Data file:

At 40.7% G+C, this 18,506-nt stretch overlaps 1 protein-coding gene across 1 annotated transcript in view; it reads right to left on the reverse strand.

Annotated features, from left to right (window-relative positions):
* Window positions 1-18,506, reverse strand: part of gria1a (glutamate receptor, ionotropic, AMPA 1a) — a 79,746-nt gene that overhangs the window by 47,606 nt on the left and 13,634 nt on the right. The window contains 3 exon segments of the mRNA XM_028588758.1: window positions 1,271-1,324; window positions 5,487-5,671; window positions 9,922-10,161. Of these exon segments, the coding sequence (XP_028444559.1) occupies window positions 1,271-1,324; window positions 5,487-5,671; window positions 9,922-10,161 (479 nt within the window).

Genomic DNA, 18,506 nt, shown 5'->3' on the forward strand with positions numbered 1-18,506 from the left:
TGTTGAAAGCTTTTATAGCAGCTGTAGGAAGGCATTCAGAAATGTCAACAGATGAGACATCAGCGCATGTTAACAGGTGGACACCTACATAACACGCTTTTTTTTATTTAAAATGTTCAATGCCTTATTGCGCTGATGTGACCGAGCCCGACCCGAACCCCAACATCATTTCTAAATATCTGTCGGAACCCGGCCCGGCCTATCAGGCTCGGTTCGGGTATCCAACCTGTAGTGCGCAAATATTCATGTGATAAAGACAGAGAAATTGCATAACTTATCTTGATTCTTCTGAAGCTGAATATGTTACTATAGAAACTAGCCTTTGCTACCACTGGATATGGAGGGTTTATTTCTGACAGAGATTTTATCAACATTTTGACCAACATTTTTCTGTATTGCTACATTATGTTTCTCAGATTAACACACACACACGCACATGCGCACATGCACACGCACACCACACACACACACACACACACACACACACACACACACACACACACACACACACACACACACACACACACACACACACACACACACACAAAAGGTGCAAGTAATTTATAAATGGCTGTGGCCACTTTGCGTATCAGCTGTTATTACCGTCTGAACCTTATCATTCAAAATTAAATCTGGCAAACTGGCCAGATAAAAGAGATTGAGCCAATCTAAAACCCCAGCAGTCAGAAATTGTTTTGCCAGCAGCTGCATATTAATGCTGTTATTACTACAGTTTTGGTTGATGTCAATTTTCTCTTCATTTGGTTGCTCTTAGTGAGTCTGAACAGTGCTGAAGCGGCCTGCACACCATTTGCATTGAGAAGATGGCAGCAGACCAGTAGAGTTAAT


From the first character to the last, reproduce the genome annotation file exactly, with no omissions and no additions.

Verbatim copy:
At 40.7% G+C, this 18,506-nt stretch overlaps 1 protein-coding gene across 1 annotated transcript in view; it reads right to left on the reverse strand.

Annotated features, from left to right (window-relative positions):
* Window positions 1-18,506, reverse strand: part of gria1a (glutamate receptor, ionotropic, AMPA 1a) — a 79,746-nt gene that overhangs the window by 47,606 nt on the left and 13,634 nt on the right. The window contains 3 exon segments of the mRNA XM_028588758.1: window positions 1,271-1,324; window positions 5,487-5,671; window positions 9,922-10,161. Of these exon segments, the coding sequence (XP_028444559.1) occupies window positions 1,271-1,324; window positions 5,487-5,671; window positions 9,922-10,161 (479 nt within the window).

Genomic DNA, 18,506 nt, shown 5'->3' on the forward strand with positions numbered 1-18,506 from the left:
TGTTGAAAGCTTTTATAGCAGCTGTAGGAAGGCATTCAGAAATGTCAACAGATGAGACATCAGCGCATGTTAACAGGTGGACACCTACATAACACGCTTTTTTTTATTTAAAATGTTCAATGCCTTATTGCGCTGATGTGACCGAGCCCGACCCGAACCCCAACATCATTTCTAAATATCTGTCGGAACCCGGCCCGGCCTATCAGGCTCGGTTCGGGTATCCAACCTGTAGTGCGCAAATATTCATGTGATAAAGACAGAGAAATTGCATAACTTATCTTGATTCTTCTGAAGCTGAATATGTTACTATAGAAACTAGCCTTTGCTACCACTGGATATGGAGGGTTTATTTCTGACAGAGATTTTATCAACATTTTGACCAACATTTTTCTGTATTGCTACATTATGTTTCTCAGATTAACACACACACACGCACATGCGCACATGCACACGCACACCACACACACACACACACACACACACACACACACACACACACACACACACACACACACACACACACACACACACACACACACACACACAAAAGGTGCAAGTAATTTATAAATGGCTGTGGCCACTTTGCGTATCAGCTGTTATTACCGTCTGAACCTTATCATTCAAAATTAAATCTGGCAAACTGGCCAGATAAAAGAGATTGAGCCAATCTAAAACCCCAGCAGTCAGAAATTGTTTTGCCAGCAGCTGCATATTAATGCTGTTATTACTACAGTTTTGGTTGATGTCAATTTTCTCTTCATTTGGTTGCTCTTAGTGAGTCTGAACAGTGCTGAAGCGGCCTGCACACCATTTGCATTGAGAAGATGGCAGCAGACCAGTAGAGTTAAT